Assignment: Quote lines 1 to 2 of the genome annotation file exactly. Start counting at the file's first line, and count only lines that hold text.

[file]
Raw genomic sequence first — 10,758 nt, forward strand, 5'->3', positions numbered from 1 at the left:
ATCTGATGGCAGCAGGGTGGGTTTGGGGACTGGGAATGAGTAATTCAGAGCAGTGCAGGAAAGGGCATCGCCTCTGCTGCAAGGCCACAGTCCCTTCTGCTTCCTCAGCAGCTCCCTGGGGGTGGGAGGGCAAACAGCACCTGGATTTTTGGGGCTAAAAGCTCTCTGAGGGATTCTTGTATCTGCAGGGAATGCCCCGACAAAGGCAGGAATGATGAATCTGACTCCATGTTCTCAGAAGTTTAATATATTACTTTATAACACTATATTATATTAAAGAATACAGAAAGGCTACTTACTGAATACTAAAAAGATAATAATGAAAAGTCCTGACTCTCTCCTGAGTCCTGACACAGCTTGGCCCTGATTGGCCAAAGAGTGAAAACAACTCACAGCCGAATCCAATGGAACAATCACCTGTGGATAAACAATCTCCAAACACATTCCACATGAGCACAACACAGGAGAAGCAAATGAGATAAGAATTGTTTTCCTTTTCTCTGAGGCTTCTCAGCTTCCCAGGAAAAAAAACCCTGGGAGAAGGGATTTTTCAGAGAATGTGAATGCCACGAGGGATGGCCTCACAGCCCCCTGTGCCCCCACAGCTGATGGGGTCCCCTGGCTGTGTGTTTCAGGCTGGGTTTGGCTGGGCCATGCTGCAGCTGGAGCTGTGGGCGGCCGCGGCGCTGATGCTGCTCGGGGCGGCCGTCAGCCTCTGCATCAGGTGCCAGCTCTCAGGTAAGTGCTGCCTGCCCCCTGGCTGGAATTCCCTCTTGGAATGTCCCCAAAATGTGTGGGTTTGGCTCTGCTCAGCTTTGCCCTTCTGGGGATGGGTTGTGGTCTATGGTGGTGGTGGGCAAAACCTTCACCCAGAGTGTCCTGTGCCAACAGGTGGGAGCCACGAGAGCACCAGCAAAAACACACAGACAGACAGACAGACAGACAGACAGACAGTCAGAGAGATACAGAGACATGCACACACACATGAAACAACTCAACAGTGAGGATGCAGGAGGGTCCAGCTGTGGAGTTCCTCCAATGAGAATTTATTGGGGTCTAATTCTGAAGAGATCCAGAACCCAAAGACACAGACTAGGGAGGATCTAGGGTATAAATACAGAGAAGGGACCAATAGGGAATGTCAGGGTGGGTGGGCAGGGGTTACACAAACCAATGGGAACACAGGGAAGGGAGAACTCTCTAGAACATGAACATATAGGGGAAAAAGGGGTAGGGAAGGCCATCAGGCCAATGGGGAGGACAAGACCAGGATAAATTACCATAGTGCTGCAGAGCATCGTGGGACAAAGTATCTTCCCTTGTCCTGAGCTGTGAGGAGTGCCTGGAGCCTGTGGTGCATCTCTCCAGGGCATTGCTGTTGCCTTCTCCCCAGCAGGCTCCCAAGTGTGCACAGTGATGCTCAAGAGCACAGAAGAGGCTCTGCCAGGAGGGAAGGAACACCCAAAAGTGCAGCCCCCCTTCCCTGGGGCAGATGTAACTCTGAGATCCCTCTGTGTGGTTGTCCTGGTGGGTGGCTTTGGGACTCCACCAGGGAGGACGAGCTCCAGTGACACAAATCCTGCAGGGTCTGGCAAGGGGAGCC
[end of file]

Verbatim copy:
Raw genomic sequence first — 10,758 nt, forward strand, 5'->3', positions numbered from 1 at the left:
ATCTGATGGCAGCAGGGTGGGTTTGGGGACTGGGAATGAGTAATTCAGAGCAGTGCAGGAAAGGGCATCGCCTCTGCTGCAAGGCCACAGTCCCTTCTGCTTCCTCAGCAGCTCCCTGGGGGTGGGAGGGCAAACAGCACCTGGATTTTTGGGGCTAAAAGCTCTCTGAGGGATTCTTGTATCTGCAGGGAATGCCCCGACAAAGGCAGGAATGATGAATCTGACTCCATGTTCTCAGAAGTTTAATATATTACTTTATAACACTATATTATATTAAAGAATACAGAAAGGCTACTTACTGAATACTAAAAAGATAATAATGAAAAGTCCTGACTCTCTCCTGAGTCCTGACACAGCTTGGCCCTGATTGGCCAAAGAGTGAAAACAACTCACAGCCGAATCCAATGGAACAATCACCTGTGGATAAACAATCTCCAAACACATTCCACATGAGCACAACACAGGAGAAGCAAATGAGATAAGAATTGTTTTCCTTTTCTCTGAGGCTTCTCAGCTTCCCAGGAAAAAAAACCCTGGGAGAAGGGATTTTTCAGAGAATGTGAATGCCACGAGGGATGGCCTCACAGCCCCCTGTGCCCCCACAGCTGATGGGGTCCCCTGGCTGTGTGTTTCAGGCTGGGTTTGGCTGGGCCATGCTGCAGCTGGAGCTGTGGGCGGCCGCGGCGCTGATGCTGCTCGGGGCGGCCGTCAGCCTCTGCATCAGGTGCCAGCTCTCAGGTAAGTGCTGCCTGCCCCCTGGCTGGAATTCCCTCTTGGAATGTCCCCAAAATGTGTGGGTTTGGCTCTGCTCAGCTTTGCCCTTCTGGGGATGGGTTGTGGTCTATGGTGGTGGTGGGCAAAACCTTCACCCAGAGTGTCCTGTGCCAACAGGTGGGAGCCACGAGAGCACCAGCAAAAACACACAGACAGACAGACAGACAGACAGACAGACAGTCAGAGAGATACAGAGACATGCACACACACATGAAACAACTCAACAGTGAGGATGCAGGAGGGTCCAGCTGTGGAGTTCCTCCAATGAGAATTTATTGGGGTCTAATTCTGAAGAGATCCAGAACCCAAAGACACAGACTAGGGAGGATCTAGGGTATAAATACAGAGAAGGGACCAATAGGGAATGTCAGGGTGGGTGGGCAGGGGTTACACAAACCAATGGGAACACAGGGAAGGGAGAACTCTCTAGAACATGAACATATAGGGGAAAAAGGGGTAGGGAAGGCCATCAGGCCAATGGGGAGGACAAGACCAGGATAAATTACCATAGTGCTGCAGAGCATCGTGGGACAAAGTATCTTCCCTTGTCCTGAGCTGTGAGGAGTGCCTGGAGCCTGTGGTGCATCTCTCCAGGGCATTGCTGTTGCCTTCTCCCCAGCAGGCTCCCAAGTGTGCACAGTGATGCTCAAGAGCACAGAAGAGGCTCTGCCAGGAGGGAAGGAACACCCAAAAGTGCAGCCCCCCTTCCCTGGGGCAGATGTAACTCTGAGATCCCTCTGTGTGGTTGTCCTGGTGGGTGGCTTTGGGACTCCACCAGGGAGGACGAGCTCCAGTGACACAAATCCTGCAGGGTCTGGCAAGGGGAGCC